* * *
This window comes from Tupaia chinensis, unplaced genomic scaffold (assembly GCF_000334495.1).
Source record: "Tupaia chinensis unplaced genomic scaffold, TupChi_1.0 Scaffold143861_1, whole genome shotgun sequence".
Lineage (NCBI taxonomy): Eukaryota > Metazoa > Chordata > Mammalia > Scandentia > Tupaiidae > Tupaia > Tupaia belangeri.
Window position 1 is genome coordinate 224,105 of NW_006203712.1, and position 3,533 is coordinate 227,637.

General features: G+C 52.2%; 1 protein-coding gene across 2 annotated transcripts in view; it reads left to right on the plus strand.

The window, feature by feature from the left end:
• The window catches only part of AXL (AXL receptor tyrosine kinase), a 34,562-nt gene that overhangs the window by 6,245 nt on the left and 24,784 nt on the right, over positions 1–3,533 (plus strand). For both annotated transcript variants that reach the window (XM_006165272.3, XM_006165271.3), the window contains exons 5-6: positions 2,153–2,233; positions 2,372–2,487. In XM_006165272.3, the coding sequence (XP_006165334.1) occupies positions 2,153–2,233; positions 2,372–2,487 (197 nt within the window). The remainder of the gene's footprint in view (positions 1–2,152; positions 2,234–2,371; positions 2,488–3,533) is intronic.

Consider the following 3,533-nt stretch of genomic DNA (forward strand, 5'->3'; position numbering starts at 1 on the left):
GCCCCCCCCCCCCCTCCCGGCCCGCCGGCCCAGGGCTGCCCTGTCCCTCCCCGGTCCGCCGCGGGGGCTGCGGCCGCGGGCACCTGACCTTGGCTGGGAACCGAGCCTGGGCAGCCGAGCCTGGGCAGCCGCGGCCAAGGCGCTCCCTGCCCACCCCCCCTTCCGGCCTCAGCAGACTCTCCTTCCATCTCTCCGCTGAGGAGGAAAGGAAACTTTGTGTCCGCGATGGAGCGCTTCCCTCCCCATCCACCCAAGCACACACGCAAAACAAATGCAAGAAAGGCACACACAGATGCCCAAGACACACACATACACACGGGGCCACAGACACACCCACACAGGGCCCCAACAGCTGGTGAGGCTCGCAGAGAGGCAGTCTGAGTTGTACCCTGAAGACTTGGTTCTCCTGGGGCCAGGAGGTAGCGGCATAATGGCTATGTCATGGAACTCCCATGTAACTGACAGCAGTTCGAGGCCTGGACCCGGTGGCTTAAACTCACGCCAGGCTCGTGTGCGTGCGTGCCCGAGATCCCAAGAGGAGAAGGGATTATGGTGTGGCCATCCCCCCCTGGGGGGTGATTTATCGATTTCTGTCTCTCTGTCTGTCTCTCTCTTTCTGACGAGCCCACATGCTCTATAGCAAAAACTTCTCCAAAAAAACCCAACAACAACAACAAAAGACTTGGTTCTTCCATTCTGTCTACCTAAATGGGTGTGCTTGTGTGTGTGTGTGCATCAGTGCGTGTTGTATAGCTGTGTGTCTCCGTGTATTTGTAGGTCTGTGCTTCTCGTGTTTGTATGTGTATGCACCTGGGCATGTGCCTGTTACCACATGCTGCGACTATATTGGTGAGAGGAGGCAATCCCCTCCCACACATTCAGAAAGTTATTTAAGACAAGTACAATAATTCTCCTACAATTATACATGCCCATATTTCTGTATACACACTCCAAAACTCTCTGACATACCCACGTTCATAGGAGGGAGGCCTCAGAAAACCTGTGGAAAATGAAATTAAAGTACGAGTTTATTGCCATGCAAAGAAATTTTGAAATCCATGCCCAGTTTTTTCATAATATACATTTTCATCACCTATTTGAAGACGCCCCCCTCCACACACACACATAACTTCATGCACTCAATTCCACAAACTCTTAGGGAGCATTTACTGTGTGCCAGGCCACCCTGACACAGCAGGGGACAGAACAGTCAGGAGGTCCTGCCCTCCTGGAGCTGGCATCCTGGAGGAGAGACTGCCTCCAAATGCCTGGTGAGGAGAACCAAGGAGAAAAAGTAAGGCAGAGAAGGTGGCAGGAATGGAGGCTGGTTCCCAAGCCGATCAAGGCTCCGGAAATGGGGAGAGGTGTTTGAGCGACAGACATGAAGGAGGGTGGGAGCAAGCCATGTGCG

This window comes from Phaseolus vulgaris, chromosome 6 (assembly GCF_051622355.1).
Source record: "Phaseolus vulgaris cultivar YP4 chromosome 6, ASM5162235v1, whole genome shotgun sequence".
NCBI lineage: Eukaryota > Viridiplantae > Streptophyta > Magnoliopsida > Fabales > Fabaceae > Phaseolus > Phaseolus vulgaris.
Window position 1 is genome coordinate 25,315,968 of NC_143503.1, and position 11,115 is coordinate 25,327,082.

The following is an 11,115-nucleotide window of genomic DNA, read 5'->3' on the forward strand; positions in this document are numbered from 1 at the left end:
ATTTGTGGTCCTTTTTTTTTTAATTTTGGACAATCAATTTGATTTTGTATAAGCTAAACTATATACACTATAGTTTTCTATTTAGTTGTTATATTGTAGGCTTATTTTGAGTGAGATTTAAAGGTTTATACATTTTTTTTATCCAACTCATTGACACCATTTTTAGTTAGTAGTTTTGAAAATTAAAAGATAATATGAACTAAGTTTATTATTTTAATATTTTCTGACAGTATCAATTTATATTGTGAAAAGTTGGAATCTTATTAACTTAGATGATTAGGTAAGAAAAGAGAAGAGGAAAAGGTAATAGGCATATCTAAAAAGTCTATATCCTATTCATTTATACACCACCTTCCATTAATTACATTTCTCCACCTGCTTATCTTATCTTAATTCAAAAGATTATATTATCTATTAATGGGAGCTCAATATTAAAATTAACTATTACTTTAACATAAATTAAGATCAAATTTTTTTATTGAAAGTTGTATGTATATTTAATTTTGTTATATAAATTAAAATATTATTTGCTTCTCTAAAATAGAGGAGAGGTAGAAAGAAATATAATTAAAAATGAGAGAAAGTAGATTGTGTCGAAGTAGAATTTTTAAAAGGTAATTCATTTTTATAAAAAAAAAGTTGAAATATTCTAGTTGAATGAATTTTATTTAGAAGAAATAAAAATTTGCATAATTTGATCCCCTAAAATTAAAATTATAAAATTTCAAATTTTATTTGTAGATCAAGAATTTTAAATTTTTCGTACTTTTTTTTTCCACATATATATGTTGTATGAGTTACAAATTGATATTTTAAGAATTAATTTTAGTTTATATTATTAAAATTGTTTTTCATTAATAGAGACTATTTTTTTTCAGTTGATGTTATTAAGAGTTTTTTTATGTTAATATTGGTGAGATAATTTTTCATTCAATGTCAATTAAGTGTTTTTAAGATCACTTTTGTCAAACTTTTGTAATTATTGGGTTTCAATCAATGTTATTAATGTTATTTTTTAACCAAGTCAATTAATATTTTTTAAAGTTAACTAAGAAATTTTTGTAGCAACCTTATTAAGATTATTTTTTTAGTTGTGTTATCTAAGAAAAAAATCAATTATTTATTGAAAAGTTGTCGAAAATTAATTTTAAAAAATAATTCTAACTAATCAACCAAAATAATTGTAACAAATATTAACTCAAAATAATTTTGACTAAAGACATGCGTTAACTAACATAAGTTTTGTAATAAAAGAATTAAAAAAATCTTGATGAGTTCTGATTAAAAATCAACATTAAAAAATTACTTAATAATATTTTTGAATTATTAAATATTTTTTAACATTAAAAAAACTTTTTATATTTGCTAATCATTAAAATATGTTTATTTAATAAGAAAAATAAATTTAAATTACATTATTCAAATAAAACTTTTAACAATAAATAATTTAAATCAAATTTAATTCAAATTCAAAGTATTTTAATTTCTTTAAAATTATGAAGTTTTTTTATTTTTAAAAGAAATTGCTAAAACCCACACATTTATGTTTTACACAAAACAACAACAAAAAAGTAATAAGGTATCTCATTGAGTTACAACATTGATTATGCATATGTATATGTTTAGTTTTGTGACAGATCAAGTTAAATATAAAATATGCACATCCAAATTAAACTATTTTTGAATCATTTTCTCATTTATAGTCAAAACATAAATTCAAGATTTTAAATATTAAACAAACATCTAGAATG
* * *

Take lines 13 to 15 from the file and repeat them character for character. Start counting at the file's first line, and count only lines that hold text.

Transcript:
Window position 1 is genome coordinate 25,315,968 of NC_143503.1, and position 11,115 is coordinate 25,327,082.

The following is an 11,115-nucleotide window of genomic DNA, read 5'->3' on the forward strand; positions in this document are numbered from 1 at the left end:
ATTTGTGGTCCTTTTTTTTTTAATTTTGGACAATCAATTTGATTTTGTATAAGCTAAACTATATACACTATAGTTTTCTATTTAGTTGTTATATTGTAGGCTTATTTTGAGTGAGATTTAAAGGTTTATACATTTTTTTTATCCAACTCATTGACACCATTTTTAGTTAGTAGTTTTGAAAATTAAAAGATAATATGAACTAAGTTTATTATTTTAATATTTTCTGACAGTATCAATTTATATTGTGAAAAGTTGGAATCTTATTAACTTAGATGATTAGGTAAGAAAAGAGAAGAGGAAAAGGTAATAGGCATATCTAAAAAGTCTATATCCTATTCATTTATACACCACCTTCCATTAATTACATTTCTCCACCTGCTTATCTTATCTTAATTCAAAAGATTATATTATCTATTAATGGGAGCTCAATATTAAAATTAACTATTACTTTAACATAAATTAAGATCAAATTTTTTTATTGAAAGTTGTATGTATATTTAATTTTGTTATATAAATTAAAATATTATTTGCTTCTCTAAAATAGAGGAGAGGTAGAAAGAAATATAATTAAAAATGAGAGAAAGTAGATTGTGTCGAAGTAGAATTTTTAAAAGGTAATTCATTTTTATAAAAAAAAAGTTGAAATATTCTAGTTGAATGAATTTTATTTAGAAGAAATAAAAATTTGCATAATTTGATCCCCTAAAATTAAAATTATAAAATTTCAAATTTTATTTGTAGATCAAGAATTTTAAATTTTTCGTACTTTTTTTTTCCACATATATATGTTGTATGAGTTACAAATTGATATTTTAAGAATTAATTTTAGTTTATATTATTAAAATTGTTTTTCATTAATAGAGACTATTTTTTTTCAGTTGATGTTATTAAGAGTTTTTTTATGTTAATATTGGTGAGATAATTTTTCATTCAATGTCAATTAAGTGTTTTTAAGATCACTTTTGTCAAACTTTTGTAATTATTGGGTTTCAATCAATGTTATTAATGTTATTTTTTAACCAAGTCAATTAATATTTTTTAAAGTTAACTAAGAAATTTTTGTAGCAACCTTATTAAGATTATTTTTTTAGTTGTGTTATCTAAGAAAAAAATCAATTATTTATTGAAAAGTTGTCGAAAATTAATTTTAAAAAATAATTCTAACTAATCAACCAAAATAATTGTAACAAATATTAACTCAAAATAATTTTGACTAAAGACATGCGTTAACTAACATAAGTTTTGTAATAAAAGAATTAAAAAAATCTTGATGAGTTCTGATTAAAAATCAACATTAAAAAATTACTTAATAATATTTTTGAATTATTAAATATTTTTTAACATTAAAAAAACTTTTTATATTTGCTAATCATTAAAATATGTTTATTTAATAAGAAAAATAAATTTAAATTACATTATTCAAATAAAACTTTTAACAATAAATAATTTAAATCAAATTTAATTCAAATTCAAAGTATTTTAATTTCTTTAAAATTATGAAGTTTTTTTATTTTTAAAAGAAATTGCTAAAACCCACACATTTATGTTTTACACAAAACAACAACAAAAAAGTAATAAGGTATCTCATTGAGTTACAACATTGATTATGCATATGTATATGTTTAGTTTTGTGACAGATCAAGTTAAATATAAAATATGCACATCCAAATTAAACTATTTTTGAATCATTTTCTCATTTATAGTCAAAACATAAATTCAAGATTTTAAATATTAAACAAACATCTAGAATG